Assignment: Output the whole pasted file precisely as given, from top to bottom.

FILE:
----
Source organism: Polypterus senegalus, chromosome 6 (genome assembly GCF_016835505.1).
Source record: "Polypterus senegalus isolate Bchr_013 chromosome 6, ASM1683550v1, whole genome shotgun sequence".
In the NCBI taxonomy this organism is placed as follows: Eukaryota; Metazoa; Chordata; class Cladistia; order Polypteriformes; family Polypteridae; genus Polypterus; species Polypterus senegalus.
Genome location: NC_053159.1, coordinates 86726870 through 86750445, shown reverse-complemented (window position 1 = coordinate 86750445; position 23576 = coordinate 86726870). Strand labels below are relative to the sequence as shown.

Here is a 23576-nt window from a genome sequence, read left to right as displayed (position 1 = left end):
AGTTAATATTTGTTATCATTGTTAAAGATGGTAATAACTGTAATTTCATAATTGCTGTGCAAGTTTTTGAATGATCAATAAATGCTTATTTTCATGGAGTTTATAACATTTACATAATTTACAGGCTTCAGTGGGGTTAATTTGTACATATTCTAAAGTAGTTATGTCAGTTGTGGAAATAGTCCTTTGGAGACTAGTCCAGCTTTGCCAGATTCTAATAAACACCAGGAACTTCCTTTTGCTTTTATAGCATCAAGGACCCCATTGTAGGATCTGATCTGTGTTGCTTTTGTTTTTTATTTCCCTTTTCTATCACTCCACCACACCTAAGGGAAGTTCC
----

Source organism: Polypterus senegalus, chromosome 6 (genome assembly GCF_016835505.1).
Source record: "Polypterus senegalus isolate Bchr_013 chromosome 6, ASM1683550v1, whole genome shotgun sequence".
In the NCBI taxonomy this organism is placed as follows: Eukaryota; Metazoa; Chordata; class Cladistia; order Polypteriformes; family Polypteridae; genus Polypterus; species Polypterus senegalus.
Genome location: NC_053159.1, coordinates 86726870 through 86750445, shown reverse-complemented (window position 1 = coordinate 86750445; position 23576 = coordinate 86726870). Strand labels below are relative to the sequence as shown.

Here is a 23576-nt window from a genome sequence, read left to right as displayed (position 1 = left end):
AGTTAATATTTGTTATCATTGTTAAAGATGGTAATAACTGTAATTTCATAATTGCTGTGCAAGTTTTTGAATGATCAATAAATGCTTATTTTCATGGAGTTTATAACATTTACATAATTTACAGGCTTCAGTGGGGTTAATTTGTACATATTCTAAAGTAGTTATGTCAGTTGTGGAAATAGTCCTTTGGAGACTAGTCCAGCTTTGCCAGATTCTAATAAACACCAGGAACTTCCTTTTGCTTTTATAGCATCAAGGACCCCATTGTAGGATCTGATCTGTGTTGCTTTTGTTTTTTATTTCCCTTTTCTATCACTCCACCACACCTAAGGGAAGTTCC